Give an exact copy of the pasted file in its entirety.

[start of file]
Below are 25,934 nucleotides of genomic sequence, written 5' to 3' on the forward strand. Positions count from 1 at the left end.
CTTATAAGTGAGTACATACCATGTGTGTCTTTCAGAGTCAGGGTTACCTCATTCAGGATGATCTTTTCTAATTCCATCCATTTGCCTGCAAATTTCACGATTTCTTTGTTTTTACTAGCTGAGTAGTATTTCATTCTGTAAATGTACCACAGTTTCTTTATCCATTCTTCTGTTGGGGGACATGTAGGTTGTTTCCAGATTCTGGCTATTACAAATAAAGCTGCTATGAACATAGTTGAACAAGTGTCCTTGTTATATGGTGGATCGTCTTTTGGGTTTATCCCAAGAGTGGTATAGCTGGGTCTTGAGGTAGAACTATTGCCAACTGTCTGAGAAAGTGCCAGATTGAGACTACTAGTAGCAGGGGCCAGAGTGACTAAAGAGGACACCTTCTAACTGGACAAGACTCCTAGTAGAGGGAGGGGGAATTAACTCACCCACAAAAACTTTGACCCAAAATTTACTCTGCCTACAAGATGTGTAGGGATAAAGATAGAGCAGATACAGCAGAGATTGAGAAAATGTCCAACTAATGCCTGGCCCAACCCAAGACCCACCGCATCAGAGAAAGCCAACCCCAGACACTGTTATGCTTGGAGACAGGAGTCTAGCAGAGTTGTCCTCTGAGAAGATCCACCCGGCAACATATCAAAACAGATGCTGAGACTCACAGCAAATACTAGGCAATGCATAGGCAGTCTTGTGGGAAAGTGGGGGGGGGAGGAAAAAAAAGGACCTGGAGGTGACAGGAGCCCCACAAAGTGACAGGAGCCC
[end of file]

Below are 25,934 nucleotides of genomic sequence, written 5' to 3' on the forward strand. Positions count from 1 at the left end.
CTTATAAGTGAGTACATACCATGTGTGTCTTTCAGAGTCAGGGTTACCTCATTCAGGATGATCTTTTCTAATTCCATCCATTTGCCTGCAAATTTCACGATTTCTTTGTTTTTACTAGCTGAGTAGTATTTCATTCTGTAAATGTACCACAGTTTCTTTATCCATTCTTCTGTTGGGGGACATGTAGGTTGTTTCCAGATTCTGGCTATTACAAATAAAGCTGCTATGAACATAGTTGAACAAGTGTCCTTGTTATATGGTGGATCGTCTTTTGGGTTTATCCCAAGAGTGGTATAGCTGGGTCTTGAGGTAGAACTATTGCCAACTGTCTGAGAAAGTGCCAGATTGAGACTACTAGTAGCAGGGGCCAGAGTGACTAAAGAGGACACCTTCTAACTGGACAAGACTCCTAGTAGAGGGAGGGGGAATTAACTCACCCACAAAAACTTTGACCCAAAATTTACTCTGCCTACAAGATGTGTAGGGATAAAGATAGAGCAGATACAGCAGAGATTGAGAAAATGTCCAACTAATGCCTGGCCCAACCCAAGACCCACCGCATCAGAGAAAGCCAACCCCAGACACTGTTATGCTTGGAGACAGGAGTCTAGCAGAGTTGTCCTCTGAGAAGATCCACCCGGCAACATATCAAAACAGATGCTGAGACTCACAGCAAATACTAGGCAATGCATAGGCAGTCTTGTGGGAAAGTGGGGGGGGGAGGAAAAAAAAGGACCTGGAGGTGACAGGAGCCCCACAAAGTGACAGGAGCCC